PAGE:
Over the past two months, I had the pleasure of visiting a number of leading practices both in Australia as well as the US and, as always, I left each office impressed by what I’d seen. And while these practices were working in different countries, under different environments and were employing, in some cases, different business models, they all had one common (in essence, not so common) attribute – the owner(s).
So, what was it about these owners? It seemed to me that they all possessed a number of similar attributes:
- They had a very clear view of where they were taking their business and what it would look like in 3-5 years’ time.
- They were able to clearly articulate how their vision was going to be realised.
- Importantly, they were realistic in relation to where they stood today and what was ahead of them.
- They knew who their clients were.
- Their people had bought into the vision. Indeed, they weren’t afraid to hire people better than themselves.
- Their people were supported, delegated to and encouraged to continue their personal and professional development.
- Reduced principal dependency.
- They were all enthusiastic, excited and proud.
- These owners realised that they were running a business, and treated it a such. No personal fiefdoms here! They were prepared to invest in it, emotionally as well as financially.
- And most refreshingly, each owner kept an open mind, was willing to listen to and consider new views and ways to do things.
Now, I know that there’s not much new in the above – you’ve probably heard it a thousand times before. But when you’re charged with judging practices for an award (as was my job for these visits), how do you separate the walk from the talk?
Converting the ‘what’ into ‘the how’
Each of these businesses had comprehensive and documented plans for the immediate next 12 months (an operational, business plan) as well as a strategic plan that outlined the business’ 3-year plan. In each case, the two plans were aligned and complemented each other.
The plans not only had goals, which were clear, objective and measurable, but they were underpinned by strategies, actions, timeframes and accountabilities.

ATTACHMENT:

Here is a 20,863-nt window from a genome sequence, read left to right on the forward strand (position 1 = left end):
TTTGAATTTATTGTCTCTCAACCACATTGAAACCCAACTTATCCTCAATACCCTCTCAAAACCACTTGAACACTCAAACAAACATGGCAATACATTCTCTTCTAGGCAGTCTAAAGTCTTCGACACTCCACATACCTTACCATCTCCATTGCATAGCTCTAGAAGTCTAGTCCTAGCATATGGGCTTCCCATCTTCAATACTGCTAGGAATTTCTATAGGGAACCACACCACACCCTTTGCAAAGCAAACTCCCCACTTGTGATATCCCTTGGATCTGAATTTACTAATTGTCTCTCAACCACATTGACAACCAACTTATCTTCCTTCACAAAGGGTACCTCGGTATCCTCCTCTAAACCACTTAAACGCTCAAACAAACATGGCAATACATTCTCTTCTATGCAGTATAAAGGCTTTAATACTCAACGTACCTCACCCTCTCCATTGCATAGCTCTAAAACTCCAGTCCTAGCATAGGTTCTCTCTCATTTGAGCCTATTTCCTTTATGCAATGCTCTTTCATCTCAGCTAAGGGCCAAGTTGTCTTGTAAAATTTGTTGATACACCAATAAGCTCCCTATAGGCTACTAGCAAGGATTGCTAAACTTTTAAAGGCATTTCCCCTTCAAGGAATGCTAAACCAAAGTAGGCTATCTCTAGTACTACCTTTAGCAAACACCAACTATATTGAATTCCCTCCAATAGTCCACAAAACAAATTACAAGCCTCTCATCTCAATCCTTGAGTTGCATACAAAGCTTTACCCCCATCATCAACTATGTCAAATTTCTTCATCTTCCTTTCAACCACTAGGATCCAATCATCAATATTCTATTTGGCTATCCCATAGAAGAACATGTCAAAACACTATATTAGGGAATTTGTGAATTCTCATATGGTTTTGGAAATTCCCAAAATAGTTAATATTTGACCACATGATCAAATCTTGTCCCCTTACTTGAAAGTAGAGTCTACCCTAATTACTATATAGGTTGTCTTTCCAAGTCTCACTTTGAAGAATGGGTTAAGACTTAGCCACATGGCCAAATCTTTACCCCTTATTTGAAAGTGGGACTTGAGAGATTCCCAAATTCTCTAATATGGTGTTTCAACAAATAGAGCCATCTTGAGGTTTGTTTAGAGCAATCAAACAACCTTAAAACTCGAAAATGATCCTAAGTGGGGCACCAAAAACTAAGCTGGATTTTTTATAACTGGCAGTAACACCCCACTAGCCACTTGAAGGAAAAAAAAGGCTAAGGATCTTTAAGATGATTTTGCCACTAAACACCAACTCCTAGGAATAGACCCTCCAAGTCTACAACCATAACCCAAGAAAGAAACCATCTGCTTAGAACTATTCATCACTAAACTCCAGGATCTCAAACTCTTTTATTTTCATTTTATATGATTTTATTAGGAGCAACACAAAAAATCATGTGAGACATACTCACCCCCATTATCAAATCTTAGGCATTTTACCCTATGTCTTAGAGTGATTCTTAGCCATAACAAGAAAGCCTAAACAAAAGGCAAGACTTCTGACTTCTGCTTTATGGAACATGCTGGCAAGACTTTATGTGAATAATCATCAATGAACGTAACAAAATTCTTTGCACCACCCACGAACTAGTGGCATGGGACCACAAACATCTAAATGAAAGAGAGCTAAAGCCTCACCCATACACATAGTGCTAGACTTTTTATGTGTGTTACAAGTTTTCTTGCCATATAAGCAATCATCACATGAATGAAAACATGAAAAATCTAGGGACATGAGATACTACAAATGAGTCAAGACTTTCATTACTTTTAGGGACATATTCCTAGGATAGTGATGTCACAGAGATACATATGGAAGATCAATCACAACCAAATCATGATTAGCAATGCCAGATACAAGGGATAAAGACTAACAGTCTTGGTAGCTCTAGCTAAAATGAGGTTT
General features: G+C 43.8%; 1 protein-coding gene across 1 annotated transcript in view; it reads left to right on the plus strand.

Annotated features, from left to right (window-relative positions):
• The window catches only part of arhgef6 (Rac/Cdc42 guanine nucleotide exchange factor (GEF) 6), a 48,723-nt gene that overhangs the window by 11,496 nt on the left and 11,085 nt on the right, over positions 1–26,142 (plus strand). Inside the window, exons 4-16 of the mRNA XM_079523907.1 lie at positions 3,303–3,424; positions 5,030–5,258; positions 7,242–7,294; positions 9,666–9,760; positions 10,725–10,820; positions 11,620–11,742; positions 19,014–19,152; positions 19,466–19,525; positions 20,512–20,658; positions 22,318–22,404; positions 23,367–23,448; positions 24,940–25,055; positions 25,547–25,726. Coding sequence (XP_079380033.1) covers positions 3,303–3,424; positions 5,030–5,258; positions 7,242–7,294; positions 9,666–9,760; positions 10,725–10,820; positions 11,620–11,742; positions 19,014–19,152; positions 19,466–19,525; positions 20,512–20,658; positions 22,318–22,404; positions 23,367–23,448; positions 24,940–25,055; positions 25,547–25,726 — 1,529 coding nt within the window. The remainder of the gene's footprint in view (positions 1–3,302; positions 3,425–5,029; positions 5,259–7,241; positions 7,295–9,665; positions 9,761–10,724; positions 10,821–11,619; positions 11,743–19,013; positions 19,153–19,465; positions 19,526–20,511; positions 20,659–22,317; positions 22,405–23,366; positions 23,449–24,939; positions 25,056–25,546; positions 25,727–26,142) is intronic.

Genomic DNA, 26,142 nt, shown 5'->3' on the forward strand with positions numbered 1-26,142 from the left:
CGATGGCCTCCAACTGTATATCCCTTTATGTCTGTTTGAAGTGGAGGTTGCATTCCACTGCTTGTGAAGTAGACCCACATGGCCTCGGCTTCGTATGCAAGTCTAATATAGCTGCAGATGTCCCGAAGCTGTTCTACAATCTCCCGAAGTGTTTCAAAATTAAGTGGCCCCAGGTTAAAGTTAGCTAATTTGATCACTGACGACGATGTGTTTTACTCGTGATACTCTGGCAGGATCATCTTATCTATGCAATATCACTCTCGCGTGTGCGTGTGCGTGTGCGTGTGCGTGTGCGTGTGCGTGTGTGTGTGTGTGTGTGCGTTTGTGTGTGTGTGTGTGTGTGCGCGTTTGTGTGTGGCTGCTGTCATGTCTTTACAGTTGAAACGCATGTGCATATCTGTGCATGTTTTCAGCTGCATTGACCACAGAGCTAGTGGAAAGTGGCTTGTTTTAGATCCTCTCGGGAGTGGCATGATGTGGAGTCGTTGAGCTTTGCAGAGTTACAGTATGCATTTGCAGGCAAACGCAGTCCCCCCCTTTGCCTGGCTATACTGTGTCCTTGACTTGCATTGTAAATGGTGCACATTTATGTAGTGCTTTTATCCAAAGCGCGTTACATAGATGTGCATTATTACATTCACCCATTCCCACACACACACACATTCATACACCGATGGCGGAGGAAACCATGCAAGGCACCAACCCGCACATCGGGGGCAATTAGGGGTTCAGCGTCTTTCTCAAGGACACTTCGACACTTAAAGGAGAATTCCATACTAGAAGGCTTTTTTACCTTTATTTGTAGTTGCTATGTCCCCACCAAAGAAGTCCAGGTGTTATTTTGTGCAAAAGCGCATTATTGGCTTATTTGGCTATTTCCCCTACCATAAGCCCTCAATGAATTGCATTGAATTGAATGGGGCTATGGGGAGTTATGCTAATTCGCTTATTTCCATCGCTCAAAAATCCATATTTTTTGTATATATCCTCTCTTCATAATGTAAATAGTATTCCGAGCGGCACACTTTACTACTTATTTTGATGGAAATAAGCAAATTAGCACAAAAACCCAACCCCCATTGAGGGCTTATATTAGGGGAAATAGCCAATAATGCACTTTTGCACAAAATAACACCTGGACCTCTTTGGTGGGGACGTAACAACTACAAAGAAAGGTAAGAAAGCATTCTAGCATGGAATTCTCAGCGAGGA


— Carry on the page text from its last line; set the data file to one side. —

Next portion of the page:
Finally, these plans weren’t a set and forget exercise – they were reviewed regularly.
Here’s what else these practices had in common:
- They possessed a clear statement as to what their client value proposition was. In each case the CVP was proudly displayed throughout the office, in various communications and so on.
- Each staff member had a current, clearly defined job description with measurable objectives and standards.
- Team meetings were held, at least, on a fortnightly basis.
- Incentive programs (linked to the success of the business) were applied to all staff.
- They monitored the key metrics (their important lead as well as lag indicators) and were able to track progress over time, as well as identify early warning trends. They incorporated industry benchmarks, including ‘best in class’ and ‘peer to peer’.
- They regularly sought feedback from clients, staff and referral sources, acting upon it as warranted.
- They imported external expertise (coach, business development manager, advisory board) to validate their thinking and, most importantly, to bring accountability and challenge.
- And perhaps, most pleasingly of all, these businesses had documented succession plans in place, with successors and funding locked in. They also ensured their business was revalued every few years.
As a result of our various office visits during 2017, we remain convinced of a positive future for professional advice practices. These leaders have, in our view, embraced the doctrine – “It is not the strongest of the species who will survive, nor the most intelligent, but the one most responsive to change”.
For your consideration.